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Your Yowling Creative Rhythm

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Your Yowling Creative Rhythm

Are you missing a beat in your yowling creative rhythm? You may not know it, but the rhythm and pace at which you create can be almost as crucial as the creation itself. The right rhythm is a well-oiled engine that keeps us motivated and enjoying our task, even if it’s not finished. When we move through that paper, project, or plan at a pace that suits us, we are more likely to keep returning to work on it. Some people call it their “creative groove.” Others call it “flow.” Still others call it “being in the zone.”

We may not even have words for that feeling or sense of moving forward, but somehow we know when it stops and we’re stuck. I call that stuck place “creator’s crunch.”

Understand Your Rhythm as a Yowling Creator: Set Your Pace

Yowling Creator Rhythm

Yowling Creator Rhythm

Setting your pace means making a date with yourself and scheduling your creative joy in order to maintain an intimate relationship with your creation. This also means not scheduling more time than you actually use productively.

If you’re only good for three solid hours of work, don’t take off the whole day and expect to create a masterpiece. No one likes to be rushed. If you think your project will take you a total of eight hours to complete but you only work well two hours at a time, then schedule two hours daily over four days.

So keep your yowling creator’s heart beating. Set boundaries and enjoy the fruit of your creative labor.

What Other Yowling Creators Say…

Here’s what some of the most prolific people and experts say about how to preserve your yowling creative heartbeat:

Preparation….incubation….insight….evaluation….elaboration. –Mihaly Csikszentmihaly, author of Flow and Creativity

Learning, thinking, writing. — Hal Croasmun, ScreenwritingU

Except for the point, the still point, there would be no dance. And there is only the dance. — T. S. Eliot

There are times of complete frustration; there are daily small deaths. Then I need all the comfort that practice has stored in my memory, and a tenacity of faith. — Martha Graham

 

How do you keep your yowling creator rhythm flowing and moving forward?

27 Responses to “Your Yowling Creative Rhythm”

  1. German Tapia says:

    You are perfectly right. I have to set time away from my busy life to create. Being a student, I constantly struggle with time. Life is complicated; especially when you have several roles in life like being a father, worker, pastor, and student. However, since last semester I have been applying certain steps in my life that I learned in my creative writing class which are molding my life.
    I understand that the steps which I implement in my rhythm of life are going to take time. Therefore, when it comes to my creation, two to three hours per day would be enough for me to do my best. I cannot do more than that time otherwise frustration knocks at the door. There is one more thing that helps my specific time of creation. It is those moments of light which occur during the day and that I have to write on a piece of paper. Those fragments of time enrich my creation and as a result my days are easier.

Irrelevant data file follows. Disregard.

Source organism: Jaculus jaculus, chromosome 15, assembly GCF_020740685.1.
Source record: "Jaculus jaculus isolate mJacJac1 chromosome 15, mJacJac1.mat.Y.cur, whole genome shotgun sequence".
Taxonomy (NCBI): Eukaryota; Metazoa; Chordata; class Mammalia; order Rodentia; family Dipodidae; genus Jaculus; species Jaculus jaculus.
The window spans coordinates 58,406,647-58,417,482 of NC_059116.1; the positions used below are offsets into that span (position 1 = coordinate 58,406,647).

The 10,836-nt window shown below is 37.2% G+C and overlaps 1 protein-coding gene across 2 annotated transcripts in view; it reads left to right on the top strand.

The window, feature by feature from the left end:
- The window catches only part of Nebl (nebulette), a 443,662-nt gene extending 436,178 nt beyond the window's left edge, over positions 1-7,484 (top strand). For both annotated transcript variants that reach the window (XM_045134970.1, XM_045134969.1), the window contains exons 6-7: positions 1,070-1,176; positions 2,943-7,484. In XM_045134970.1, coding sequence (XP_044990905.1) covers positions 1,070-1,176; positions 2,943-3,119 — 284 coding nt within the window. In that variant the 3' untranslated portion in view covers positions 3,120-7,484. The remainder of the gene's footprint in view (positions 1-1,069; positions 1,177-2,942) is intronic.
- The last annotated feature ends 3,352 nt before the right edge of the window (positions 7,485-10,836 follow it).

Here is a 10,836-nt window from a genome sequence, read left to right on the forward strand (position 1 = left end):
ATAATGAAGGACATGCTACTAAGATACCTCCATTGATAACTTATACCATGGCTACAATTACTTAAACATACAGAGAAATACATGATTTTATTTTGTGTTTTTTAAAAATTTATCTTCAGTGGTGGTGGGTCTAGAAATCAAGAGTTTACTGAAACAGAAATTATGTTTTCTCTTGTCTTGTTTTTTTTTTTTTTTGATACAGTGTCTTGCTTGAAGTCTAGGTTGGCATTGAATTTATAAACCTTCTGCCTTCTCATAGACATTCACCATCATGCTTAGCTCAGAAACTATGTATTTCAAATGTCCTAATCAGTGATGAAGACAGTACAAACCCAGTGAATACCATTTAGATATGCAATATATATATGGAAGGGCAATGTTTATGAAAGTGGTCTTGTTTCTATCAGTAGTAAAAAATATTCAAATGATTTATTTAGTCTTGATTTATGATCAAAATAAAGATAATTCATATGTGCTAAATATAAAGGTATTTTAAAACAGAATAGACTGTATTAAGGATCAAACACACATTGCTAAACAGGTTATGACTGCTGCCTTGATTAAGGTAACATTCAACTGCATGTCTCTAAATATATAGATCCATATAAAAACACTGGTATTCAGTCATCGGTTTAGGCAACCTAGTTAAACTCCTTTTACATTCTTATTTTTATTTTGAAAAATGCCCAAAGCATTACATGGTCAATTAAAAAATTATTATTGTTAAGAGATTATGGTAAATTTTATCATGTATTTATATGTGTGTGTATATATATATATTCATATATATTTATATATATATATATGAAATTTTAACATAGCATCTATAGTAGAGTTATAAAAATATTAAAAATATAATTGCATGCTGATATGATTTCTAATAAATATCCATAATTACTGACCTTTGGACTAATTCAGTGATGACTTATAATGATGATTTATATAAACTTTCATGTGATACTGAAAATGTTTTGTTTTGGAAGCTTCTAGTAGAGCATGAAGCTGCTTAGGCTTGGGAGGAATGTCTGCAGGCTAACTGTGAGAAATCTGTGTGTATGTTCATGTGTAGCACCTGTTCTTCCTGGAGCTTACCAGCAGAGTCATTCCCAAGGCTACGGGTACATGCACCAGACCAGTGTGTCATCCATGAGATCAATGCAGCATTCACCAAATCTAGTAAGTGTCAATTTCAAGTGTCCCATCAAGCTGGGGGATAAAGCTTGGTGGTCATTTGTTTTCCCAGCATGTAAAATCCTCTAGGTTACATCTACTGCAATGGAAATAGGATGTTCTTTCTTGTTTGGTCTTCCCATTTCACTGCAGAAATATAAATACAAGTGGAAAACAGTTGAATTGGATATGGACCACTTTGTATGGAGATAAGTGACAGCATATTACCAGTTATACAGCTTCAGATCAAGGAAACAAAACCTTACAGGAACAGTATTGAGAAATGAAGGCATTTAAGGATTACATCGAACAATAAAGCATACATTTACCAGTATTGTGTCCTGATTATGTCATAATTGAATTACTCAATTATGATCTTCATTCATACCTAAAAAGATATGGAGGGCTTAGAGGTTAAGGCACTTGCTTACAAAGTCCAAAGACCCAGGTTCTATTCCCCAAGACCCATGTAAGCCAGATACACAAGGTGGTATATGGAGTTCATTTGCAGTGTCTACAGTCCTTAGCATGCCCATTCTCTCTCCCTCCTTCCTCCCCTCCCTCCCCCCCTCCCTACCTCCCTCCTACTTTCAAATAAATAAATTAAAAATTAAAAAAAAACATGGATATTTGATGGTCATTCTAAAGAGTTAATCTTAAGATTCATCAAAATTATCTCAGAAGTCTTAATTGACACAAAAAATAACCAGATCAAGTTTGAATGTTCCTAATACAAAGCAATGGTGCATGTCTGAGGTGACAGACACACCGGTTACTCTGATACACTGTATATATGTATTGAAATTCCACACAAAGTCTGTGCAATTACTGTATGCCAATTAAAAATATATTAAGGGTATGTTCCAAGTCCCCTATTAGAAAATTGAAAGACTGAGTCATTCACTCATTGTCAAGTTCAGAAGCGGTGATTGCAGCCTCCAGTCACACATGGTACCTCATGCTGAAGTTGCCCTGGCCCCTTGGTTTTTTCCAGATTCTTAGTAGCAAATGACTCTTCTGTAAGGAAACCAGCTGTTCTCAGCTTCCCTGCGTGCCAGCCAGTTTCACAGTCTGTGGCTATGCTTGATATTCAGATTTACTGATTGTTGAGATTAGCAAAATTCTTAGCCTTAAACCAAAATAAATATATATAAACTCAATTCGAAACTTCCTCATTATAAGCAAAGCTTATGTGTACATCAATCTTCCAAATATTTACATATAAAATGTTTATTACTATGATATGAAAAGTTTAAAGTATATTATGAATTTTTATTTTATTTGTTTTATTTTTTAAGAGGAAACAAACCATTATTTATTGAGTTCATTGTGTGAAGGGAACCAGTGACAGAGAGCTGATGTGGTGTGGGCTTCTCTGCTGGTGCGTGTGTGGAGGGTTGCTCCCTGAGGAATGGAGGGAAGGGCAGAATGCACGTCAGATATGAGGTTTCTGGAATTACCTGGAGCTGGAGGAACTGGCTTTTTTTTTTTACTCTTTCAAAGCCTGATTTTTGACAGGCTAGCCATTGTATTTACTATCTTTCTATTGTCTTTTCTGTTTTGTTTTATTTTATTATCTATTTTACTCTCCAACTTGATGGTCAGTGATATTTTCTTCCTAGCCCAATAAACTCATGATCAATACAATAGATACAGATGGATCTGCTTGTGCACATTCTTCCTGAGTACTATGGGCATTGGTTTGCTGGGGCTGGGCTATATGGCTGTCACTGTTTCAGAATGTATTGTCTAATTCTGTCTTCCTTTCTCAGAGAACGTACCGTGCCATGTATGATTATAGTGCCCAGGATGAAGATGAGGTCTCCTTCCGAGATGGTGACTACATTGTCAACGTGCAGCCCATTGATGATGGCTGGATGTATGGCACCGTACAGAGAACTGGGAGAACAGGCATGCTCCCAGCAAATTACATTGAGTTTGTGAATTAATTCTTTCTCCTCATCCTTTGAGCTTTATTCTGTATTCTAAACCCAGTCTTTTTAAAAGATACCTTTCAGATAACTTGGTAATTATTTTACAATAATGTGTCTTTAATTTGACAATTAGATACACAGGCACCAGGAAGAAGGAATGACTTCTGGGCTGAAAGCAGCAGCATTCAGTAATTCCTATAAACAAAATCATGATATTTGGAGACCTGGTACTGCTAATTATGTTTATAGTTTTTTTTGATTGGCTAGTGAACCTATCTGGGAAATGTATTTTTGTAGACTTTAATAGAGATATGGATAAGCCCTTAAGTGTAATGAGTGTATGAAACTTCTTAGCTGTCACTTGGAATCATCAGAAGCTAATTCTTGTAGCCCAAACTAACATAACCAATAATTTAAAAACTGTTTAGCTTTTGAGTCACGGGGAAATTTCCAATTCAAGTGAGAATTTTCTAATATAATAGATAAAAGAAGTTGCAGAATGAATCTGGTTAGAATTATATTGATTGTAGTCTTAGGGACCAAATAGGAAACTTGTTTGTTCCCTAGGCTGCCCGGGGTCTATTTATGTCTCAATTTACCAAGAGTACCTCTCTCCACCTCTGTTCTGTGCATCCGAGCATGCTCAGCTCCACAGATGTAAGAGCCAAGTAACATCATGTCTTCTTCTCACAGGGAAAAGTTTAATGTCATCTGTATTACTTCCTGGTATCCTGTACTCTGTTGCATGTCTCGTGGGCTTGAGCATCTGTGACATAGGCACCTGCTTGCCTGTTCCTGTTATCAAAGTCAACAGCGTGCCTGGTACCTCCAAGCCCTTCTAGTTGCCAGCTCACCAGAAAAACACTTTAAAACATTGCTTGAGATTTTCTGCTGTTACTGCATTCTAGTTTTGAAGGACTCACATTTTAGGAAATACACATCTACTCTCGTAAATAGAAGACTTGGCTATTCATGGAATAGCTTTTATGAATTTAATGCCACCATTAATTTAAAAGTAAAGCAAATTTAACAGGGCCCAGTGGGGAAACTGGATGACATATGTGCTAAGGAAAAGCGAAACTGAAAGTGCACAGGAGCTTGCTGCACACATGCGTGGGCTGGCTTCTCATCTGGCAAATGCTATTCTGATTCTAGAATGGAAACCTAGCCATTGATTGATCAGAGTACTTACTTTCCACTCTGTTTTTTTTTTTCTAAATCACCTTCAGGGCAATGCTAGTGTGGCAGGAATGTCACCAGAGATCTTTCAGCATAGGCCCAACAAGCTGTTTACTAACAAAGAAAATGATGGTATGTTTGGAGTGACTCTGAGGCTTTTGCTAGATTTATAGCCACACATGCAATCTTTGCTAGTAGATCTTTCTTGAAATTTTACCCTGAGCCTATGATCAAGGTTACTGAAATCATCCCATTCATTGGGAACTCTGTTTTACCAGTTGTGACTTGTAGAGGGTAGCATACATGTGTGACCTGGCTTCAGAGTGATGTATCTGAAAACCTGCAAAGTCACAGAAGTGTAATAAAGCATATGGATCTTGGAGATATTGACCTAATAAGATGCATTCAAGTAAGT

2. Suelen E Santos says:

    When I first started this semester, the teacher encouraged the class to create a schedule to study. It was supposed to be created respecting our rhythm. Then, I did my schedule. My process of creation is kind of slow, so I need more than two hours a day to finish all my assignments. However, I cannot stay more than two hours working without a pause. So, what I use to do is to work for two straight hours, and then, I take a break of approximately 1 hour. Some days I miss my schedule. As a result, the next day I have double work. When that happens, I can feel clearly a drop in the quality of my process of creation. Explaining that, I want to emphasize the importance of following your rhythm. Respect your limits, give yourself the right to take a break and refresh your mind.

  3. Jordan Norwood says:

    I definitely agree with this blog entry. In order to maintain a proper work balance and produce high levels of work it’s imperative that you set the proper time schedule for yourself. Setting and maintaining a pace is also key too. If we do this we can keep our yowling’s “heart beating” and perform well with our tasks.

  4. Anne Landrum says:

    Rhythm has been the key to my success in many writing assignments I have received. This motivation has become dwindled recently. It is nice to read about how different time-management in the creative process can be. Now, I am learning how to use my time and how much time exactly I need to keep motivated and to stay focused.